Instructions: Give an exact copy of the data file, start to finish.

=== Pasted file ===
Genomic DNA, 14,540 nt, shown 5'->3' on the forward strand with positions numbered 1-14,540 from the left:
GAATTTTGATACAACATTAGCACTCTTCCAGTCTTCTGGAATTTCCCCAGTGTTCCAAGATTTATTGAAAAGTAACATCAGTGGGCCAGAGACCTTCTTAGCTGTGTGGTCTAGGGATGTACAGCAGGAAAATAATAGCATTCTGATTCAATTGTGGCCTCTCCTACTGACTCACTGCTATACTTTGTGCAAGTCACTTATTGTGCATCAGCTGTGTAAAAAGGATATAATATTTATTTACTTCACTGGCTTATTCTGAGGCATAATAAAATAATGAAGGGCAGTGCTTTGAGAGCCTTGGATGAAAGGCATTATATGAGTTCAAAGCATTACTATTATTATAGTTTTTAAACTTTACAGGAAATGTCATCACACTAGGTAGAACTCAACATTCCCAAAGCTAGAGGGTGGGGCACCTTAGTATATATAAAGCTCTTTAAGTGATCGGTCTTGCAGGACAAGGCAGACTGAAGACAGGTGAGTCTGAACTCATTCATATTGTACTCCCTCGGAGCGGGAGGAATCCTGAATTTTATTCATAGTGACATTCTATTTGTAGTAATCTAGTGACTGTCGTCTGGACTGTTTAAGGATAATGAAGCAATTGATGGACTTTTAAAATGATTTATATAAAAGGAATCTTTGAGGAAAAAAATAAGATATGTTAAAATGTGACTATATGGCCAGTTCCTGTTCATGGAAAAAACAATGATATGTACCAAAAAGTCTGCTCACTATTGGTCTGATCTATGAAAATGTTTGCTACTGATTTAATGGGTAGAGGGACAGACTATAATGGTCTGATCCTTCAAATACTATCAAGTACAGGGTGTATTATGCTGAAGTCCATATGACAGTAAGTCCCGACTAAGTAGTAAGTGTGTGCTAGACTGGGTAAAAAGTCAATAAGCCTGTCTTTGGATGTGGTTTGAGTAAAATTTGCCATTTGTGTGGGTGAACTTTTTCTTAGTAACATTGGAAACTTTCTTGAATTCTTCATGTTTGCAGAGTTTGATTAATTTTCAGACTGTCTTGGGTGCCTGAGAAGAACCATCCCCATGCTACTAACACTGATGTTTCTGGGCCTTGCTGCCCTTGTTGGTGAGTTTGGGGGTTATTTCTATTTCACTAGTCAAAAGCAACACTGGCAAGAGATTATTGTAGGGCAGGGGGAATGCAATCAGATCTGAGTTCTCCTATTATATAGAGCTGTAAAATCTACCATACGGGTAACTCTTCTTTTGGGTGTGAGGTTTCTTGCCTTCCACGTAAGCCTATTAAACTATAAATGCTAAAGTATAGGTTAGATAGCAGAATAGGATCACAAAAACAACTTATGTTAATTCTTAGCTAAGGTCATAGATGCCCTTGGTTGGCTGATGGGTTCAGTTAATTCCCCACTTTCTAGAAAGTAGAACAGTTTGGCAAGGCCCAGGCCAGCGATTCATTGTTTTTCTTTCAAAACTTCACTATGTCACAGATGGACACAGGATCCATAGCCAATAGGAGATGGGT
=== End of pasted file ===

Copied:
Genomic DNA, 14,540 nt, shown 5'->3' on the forward strand with positions numbered 1-14,540 from the left:
GAATTTTGATACAACATTAGCACTCTTCCAGTCTTCTGGAATTTCCCCAGTGTTCCAAGATTTATTGAAAAGTAACATCAGTGGGCCAGAGACCTTCTTAGCTGTGTGGTCTAGGGATGTACAGCAGGAAAATAATAGCATTCTGATTCAATTGTGGCCTCTCCTACTGACTCACTGCTATACTTTGTGCAAGTCACTTATTGTGCATCAGCTGTGTAAAAAGGATATAATATTTATTTACTTCACTGGCTTATTCTGAGGCATAATAAAATAATGAAGGGCAGTGCTTTGAGAGCCTTGGATGAAAGGCATTATATGAGTTCAAAGCATTACTATTATTATAGTTTTTAAACTTTACAGGAAATGTCATCACACTAGGTAGAACTCAACATTCCCAAAGCTAGAGGGTGGGGCACCTTAGTATATATAAAGCTCTTTAAGTGATCGGTCTTGCAGGACAAGGCAGACTGAAGACAGGTGAGTCTGAACTCATTCATATTGTACTCCCTCGGAGCGGGAGGAATCCTGAATTTTATTCATAGTGACATTCTATTTGTAGTAATCTAGTGACTGTCGTCTGGACTGTTTAAGGATAATGAAGCAATTGATGGACTTTTAAAATGATTTATATAAAAGGAATCTTTGAGGAAAAAAATAAGATATGTTAAAATGTGACTATATGGCCAGTTCCTGTTCATGGAAAAAACAATGATATGTACCAAAAAGTCTGCTCACTATTGGTCTGATCTATGAAAATGTTTGCTACTGATTTAATGGGTAGAGGGACAGACTATAATGGTCTGATCCTTCAAATACTATCAAGTACAGGGTGTATTATGCTGAAGTCCATATGACAGTAAGTCCCGACTAAGTAGTAAGTGTGTGCTAGACTGGGTAAAAAGTCAATAAGCCTGTCTTTGGATGTGGTTTGAGTAAAATTTGCCATTTGTGTGGGTGAACTTTTTCTTAGTAACATTGGAAACTTTCTTGAATTCTTCATGTTTGCAGAGTTTGATTAATTTTCAGACTGTCTTGGGTGCCTGAGAAGAACCATCCCCATGCTACTAACACTGATGTTTCTGGGCCTTGCTGCCCTTGTTGGTGAGTTTGGGGGTTATTTCTATTTCACTAGTCAAAAGCAACACTGGCAAGAGATTATTGTAGGGCAGGGGGAATGCAATCAGATCTGAGTTCTCCTATTATATAGAGCTGTAAAATCTACCATACGGGTAACTCTTCTTTTGGGTGTGAGGTTTCTTGCCTTCCACGTAAGCCTATTAAACTATAAATGCTAAAGTATAGGTTAGATAGCAGAATAGGATCACAAAAACAACTTATGTTAATTCTTAGCTAAGGTCATAGATGCCCTTGGTTGGCTGATGGGTTCAGTTAATTCCCCACTTTCTAGAAAGTAGAACAGTTTGGCAAGGCCCAGGCCAGCGATTCATTGTTTTTCTTTCAAAACTTCACTATGTCACAGATGGACACAGGATCCATAGCCAATAGGAGATGGGT